• By
  • Carl Bialik

Ben Silverman, co-chairman of NBC’s entertainment division and TV studio, recently sold his independent production company. “I wanted to put 190 percent of my energy” into the NBC job, Mr. Silverman told the New York Times.


That may be an impressive amount of effort in Hollywood, but 190% wouldn’t cut it in sports. It falls 10 percentage points short of the commitment soccer player Didier Drogba recently pledged to the Chelsea football club, and of the amount of effort that tennis player Justine Henin stated she gives on the court. Presumably that’s not enough in tennis, because Ms. Henin was ousted in the quarterfinals of this year’s Australian Open by eventual champ Maria Sharapova in straight sets.

Athletes have nothing on Spanish singer Alejandro Sanz, who told a Miami crowd in December he would give “1,000 percent.” EFE News Service reported, “He kept his word.” That seems to be the going rate in music, as Pavement frontman Stephen Malkmus recently said, “I’m 1,000 percent committed to the people I’m working with now.”

Rarely is rhetoric so meaningless as when percentages of effort or certainty top 100. Wall Street Journal readers know that profit and stock-price gains can clear 100% — that explains why Forbes last month dubbed Warren Buffett “Mr. One Million Percent.” But the most confident or committed a person can be to his job, team, sport or belief is 100%.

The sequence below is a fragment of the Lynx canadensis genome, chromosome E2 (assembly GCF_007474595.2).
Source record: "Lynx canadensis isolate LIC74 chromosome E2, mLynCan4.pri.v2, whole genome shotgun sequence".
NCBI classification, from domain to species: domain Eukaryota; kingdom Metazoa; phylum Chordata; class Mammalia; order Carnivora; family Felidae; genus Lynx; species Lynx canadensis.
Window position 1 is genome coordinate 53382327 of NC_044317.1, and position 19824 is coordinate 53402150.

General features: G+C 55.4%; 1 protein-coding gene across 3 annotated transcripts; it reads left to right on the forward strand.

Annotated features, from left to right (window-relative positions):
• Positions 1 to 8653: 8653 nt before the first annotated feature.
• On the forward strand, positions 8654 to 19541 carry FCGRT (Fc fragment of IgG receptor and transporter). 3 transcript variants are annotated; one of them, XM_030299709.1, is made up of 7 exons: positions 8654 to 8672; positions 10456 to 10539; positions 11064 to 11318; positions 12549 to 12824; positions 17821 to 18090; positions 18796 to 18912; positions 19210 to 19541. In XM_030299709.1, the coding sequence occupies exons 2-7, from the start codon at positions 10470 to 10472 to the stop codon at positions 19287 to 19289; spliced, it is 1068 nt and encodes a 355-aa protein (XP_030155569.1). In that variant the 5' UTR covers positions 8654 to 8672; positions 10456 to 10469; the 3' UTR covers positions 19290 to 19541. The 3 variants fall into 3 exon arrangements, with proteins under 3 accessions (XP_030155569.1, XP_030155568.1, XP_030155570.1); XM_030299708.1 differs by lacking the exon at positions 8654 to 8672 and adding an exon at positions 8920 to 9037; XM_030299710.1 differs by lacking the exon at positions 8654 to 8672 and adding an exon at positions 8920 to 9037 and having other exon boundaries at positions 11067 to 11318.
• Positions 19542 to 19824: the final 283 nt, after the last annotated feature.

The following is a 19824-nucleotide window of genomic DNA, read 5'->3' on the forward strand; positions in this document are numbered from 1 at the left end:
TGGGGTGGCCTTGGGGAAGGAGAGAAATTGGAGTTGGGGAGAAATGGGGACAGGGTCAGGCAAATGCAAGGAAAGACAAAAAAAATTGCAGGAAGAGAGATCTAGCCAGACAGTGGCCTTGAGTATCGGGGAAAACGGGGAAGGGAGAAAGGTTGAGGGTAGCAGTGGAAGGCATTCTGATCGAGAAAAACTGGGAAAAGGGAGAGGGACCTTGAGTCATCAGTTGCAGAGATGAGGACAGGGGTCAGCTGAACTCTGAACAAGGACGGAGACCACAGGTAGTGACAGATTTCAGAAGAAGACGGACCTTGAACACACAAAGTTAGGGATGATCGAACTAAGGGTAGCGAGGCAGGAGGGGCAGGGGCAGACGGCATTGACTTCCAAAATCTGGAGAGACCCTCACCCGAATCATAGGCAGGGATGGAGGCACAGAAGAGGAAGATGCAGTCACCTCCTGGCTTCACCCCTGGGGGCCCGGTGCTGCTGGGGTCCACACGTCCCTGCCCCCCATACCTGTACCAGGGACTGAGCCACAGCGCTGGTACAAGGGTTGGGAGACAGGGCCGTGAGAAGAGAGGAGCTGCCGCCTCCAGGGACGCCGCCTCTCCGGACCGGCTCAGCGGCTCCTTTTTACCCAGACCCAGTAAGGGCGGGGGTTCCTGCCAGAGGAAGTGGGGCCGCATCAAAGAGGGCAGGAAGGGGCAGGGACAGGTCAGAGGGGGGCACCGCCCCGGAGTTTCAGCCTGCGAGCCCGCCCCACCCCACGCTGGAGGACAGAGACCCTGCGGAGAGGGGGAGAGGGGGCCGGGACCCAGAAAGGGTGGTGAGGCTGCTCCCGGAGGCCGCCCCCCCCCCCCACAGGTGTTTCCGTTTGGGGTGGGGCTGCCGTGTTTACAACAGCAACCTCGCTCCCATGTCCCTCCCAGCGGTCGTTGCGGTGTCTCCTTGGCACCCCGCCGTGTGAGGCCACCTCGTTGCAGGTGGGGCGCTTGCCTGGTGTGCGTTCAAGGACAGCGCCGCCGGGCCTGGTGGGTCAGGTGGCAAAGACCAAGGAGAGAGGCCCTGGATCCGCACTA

Yet in the realm of rhetoric, 100% sounds positively paltry. Pledging any less than 1,000 percent commitment these days may be a sign of wavering. “I’m 1,000 percent committed to the clergy and the Jewish community,” a Florida spiritual leader recently told the South Florida Sun-Sentinel. “I can’t imagine doing anything else.” The president of the New Jersey Senate said the incoming chief executive of a state agency responsible for security at Giants Stadium is “1,000 percent committed” to ending bad fan behavior.

Occasionally only one million percent will do. CNN anchor Wolf Blitzer said before the 2004 presidential race, “If we’re not confident a million percent we got it right we’re not going to go on the air” declaring a candidate the winner of a contest. In 2006 Peterborough chairman Barry Fry, noting that his soccer club was giving its manager “150% commitment,” said, “whatever he wants I’ll back him one million percent.” Five months later, a new chairman ousted the manager.

Further reading: It’s become cliché to note that giving 110% has become a sports cliché. That oft-cited commitment level has inspired at least two columns noting inflation in percentage of effort, as well as a sports blog cheekily entitled One hundred and ten percent. I wrote in 2005 about another instance of rhetorical numbers abuse: the obesity of that metaphorical gorilla in the room.